If you’re curious about how the pandemic has changed television, 2021’s midyear highlights make a pretty compelling case study. The pressure to churn out enough content to entertain millions of glassy-eyed hermits, coupled with the difficulty of safely producing said content, has meant an explosion in documentary series and foreign-language imports. Streaming services excel at this kind of thing, and so newcomers whose launches underwhelmed are now laying the foundation for solid libraries. (Major players like Disney+ and HBO Max have further sweetened their subscriptions by uploading movies that had been intended for the big screen.) And in a nation still living through a period of political upheaval, it’s no wonder that so many of the best shows continue to foreground issues of identity, caste and social justice. I’m talking, of course, about The Circle.
Call My Agent! (Netflix)
It’s been compared to Succession and The West Wing, not to mention showbiz satires from Entourage to Flack, but Call My Agent! is very much its own thing. The hour-long French dramedy follows fictional boutique talent agency ASK as its staff juggles demanding clients, chaotic personal lives and their own workaholic tendencies—all while scrambling to save a business that’s floundering in the wake of the founding partner’s death. While the hook is that French cinema icons like Isabelle Huppert and Juliette Binoche guest star as themselves, what kept me bingeing through all four seasons this past winter was the depth of the main characters: agents and assistants at all stages of their careers. Among a universally wonderful cast (that includes an adorable pup named Jean Gabin), the standout is Camille Cottin as Andréa Martel, a super-ambitious young agent who will move mountains for the artists she believes in.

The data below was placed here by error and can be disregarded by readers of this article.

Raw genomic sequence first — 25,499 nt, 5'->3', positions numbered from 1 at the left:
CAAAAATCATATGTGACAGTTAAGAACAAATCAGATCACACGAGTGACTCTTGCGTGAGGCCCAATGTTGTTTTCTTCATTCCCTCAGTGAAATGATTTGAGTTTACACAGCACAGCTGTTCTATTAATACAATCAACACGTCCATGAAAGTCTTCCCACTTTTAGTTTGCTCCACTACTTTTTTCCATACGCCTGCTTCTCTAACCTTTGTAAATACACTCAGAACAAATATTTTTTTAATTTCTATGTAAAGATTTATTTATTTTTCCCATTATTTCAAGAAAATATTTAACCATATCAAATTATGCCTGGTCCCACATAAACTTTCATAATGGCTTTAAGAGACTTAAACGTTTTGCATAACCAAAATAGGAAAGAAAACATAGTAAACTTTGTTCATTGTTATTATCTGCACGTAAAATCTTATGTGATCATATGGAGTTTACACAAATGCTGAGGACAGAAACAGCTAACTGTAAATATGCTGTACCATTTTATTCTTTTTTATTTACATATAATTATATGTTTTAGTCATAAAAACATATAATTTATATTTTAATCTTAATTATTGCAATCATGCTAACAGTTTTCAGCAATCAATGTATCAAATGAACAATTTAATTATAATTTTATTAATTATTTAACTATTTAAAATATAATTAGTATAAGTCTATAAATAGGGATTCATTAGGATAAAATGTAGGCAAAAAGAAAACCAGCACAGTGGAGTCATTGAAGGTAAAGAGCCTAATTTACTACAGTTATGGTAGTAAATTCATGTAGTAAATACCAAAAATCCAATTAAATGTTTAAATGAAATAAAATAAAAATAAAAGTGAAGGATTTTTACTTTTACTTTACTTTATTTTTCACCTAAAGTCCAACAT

This year’s show-stopping fourth season, intended as the last, offered an episode where Sigourney Weaver dances, a deliciously evil antagonist and a gut-punch finale that would probably have been too dark for a similar American series. Then the show got so popular its producers decided to bring it back for not only a fifth season, but also a feature film—presumably to the delight of many real-life agents.
The Circle (Netflix)
They say that whatever you’re doing on New Year’s is what you’ll be doing for the rest of the year, and in the case of The Circle, that chestnut proved spookily accurate. The reality competition premiered on Jan. 1, 2020 with a novel premise: what if you confined a handful of contestants to separate apartments and forced them to interact exclusively online? Either playing as themselves or constructing a “catfish” identity with fake profile photos, cast members communicated with each other via in-house social media portal The Circle, in an attempt to form bonds that would carry them through a series of eliminations at the hands of their peers.
Even in the Before Times it sounded pretty dull to watch people sit on couches dictating text messages, but the show’s mix of strategy, psychology and human drama turned out to be irresistible. So much so, in fact, that enterprising fans set up their own, remote version of the game during the early months of the pandemic. This spring’s second (official) American season upped the ante with clever challenges, wicked twists, familiar faces and an all-around savvier cast of players. I won’t spoil the perfect finale except to praise the producers for finding so many characters who are equal parts sympathetic and diabolical.